by Kartika Saraswati, Meghna Phanichkrivalkosil, Nicholas P. J. Day, Stuart D. Blacksell
Scrub typhus is a neglected tropical disease that causes acute febrile illness. Diagnosis is made based upon serology, or detection of the causative agent–Orientia tsutsugamushi–using PCR or in vitro isolation. The enzyme-linked immunosorbent assay (ELISA) is an objective and reproducible means of detecting IgM or IgG antibodies. However, lack of standardization in ELISA methodology, as well as in the choice of reference test with which the ELISA is compared, calls into question the validity of cut-offs used in diagnostic accuracy studies and observational studies.
A PubMed search and manual screening of reference lists identified 46 studies that used ELISA antibody cut-offs to diagnose scrub typhus patients, 22 of which were diagnostic accuracy studies. Overall, 22 studies (47.8%) provided little to no explanation as to how the ELISA cut-off was derived, and 7 studies (15.2%) did not even state the cut-off used. Variation was seen locally in reference standards used, in terms of both the diagnostic test and cut-off titer. Furthermore, with the exception of studies using ELISAs manufactured by InBios, there was no standardization of the selection of antigenic strains. As a result, no consensus was found for determining a cut-off, ELISA methodology, or for a single value diagnostic cut-off.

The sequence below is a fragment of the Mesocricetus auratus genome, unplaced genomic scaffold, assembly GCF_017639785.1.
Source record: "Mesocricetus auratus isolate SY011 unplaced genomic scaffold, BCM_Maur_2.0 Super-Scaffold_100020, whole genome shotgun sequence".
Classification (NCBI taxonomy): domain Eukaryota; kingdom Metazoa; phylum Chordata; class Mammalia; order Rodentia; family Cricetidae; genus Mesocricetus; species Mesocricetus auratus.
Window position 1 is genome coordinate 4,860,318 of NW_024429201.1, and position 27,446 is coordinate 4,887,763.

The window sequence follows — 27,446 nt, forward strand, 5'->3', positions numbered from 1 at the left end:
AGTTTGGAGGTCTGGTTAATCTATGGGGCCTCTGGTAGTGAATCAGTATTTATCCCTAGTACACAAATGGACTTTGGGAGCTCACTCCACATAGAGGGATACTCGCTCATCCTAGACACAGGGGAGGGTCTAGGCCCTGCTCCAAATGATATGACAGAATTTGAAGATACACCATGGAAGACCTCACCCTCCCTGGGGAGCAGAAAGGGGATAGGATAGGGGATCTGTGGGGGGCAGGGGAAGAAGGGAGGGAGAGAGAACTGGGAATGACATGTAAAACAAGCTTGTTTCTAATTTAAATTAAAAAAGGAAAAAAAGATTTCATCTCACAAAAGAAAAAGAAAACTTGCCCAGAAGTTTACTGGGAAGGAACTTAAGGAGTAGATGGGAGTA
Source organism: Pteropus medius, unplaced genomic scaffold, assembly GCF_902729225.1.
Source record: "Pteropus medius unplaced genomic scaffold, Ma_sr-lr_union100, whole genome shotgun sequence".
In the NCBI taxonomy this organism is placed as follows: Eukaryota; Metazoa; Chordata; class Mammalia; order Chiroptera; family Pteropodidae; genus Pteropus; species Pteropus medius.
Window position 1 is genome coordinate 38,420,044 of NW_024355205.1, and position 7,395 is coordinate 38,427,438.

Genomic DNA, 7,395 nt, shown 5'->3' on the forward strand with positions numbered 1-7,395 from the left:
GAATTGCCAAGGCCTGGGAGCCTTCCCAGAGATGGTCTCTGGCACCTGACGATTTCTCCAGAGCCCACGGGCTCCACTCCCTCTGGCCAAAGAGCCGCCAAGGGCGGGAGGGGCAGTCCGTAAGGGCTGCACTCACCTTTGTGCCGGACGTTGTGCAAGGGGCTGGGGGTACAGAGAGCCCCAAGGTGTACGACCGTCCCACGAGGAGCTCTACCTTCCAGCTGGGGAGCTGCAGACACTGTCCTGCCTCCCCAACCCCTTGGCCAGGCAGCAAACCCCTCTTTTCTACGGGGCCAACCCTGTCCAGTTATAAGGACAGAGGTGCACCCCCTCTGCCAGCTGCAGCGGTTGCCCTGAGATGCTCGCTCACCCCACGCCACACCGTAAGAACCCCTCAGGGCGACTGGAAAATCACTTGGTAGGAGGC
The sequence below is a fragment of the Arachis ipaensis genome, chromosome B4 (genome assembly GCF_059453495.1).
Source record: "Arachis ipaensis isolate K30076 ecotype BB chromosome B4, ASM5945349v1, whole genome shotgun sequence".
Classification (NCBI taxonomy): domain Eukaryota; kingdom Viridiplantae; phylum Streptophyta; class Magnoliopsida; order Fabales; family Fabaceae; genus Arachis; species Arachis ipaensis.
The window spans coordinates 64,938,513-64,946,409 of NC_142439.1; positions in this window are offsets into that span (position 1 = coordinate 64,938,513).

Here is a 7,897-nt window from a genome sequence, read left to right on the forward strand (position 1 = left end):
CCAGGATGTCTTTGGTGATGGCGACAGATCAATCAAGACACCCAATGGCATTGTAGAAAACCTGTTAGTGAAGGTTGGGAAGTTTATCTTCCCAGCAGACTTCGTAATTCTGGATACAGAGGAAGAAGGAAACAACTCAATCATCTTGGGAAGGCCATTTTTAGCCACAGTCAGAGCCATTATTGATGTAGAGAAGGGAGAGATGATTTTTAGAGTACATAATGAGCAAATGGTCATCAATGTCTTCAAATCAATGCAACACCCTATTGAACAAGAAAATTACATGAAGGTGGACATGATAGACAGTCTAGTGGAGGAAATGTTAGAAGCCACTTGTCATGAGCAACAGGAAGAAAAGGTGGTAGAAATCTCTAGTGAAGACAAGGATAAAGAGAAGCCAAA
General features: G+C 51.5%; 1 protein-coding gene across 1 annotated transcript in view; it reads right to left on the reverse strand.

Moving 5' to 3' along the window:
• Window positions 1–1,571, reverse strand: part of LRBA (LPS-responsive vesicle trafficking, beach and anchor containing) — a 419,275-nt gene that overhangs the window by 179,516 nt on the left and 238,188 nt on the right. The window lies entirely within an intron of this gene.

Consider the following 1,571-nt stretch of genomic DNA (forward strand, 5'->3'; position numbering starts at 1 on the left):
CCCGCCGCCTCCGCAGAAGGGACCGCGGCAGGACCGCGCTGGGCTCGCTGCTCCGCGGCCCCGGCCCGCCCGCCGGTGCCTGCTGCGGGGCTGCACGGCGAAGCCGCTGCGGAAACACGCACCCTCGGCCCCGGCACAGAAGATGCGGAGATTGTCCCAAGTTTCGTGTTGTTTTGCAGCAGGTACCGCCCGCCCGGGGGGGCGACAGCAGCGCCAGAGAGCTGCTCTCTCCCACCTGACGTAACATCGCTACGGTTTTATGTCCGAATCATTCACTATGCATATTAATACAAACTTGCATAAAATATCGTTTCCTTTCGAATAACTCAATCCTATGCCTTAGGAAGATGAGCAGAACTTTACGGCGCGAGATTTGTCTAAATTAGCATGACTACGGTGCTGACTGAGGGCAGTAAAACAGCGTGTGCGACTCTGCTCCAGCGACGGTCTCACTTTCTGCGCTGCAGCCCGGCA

We have concluded that there is a lack of consensus in the determination of a cut-off. We recommend interpreting the results from these studies with caution. Further studies will need to be performed at each geographic location to determine region-specific cut-offs, taking into consideration background antibody levels to discriminate true disease from healthy individuals.
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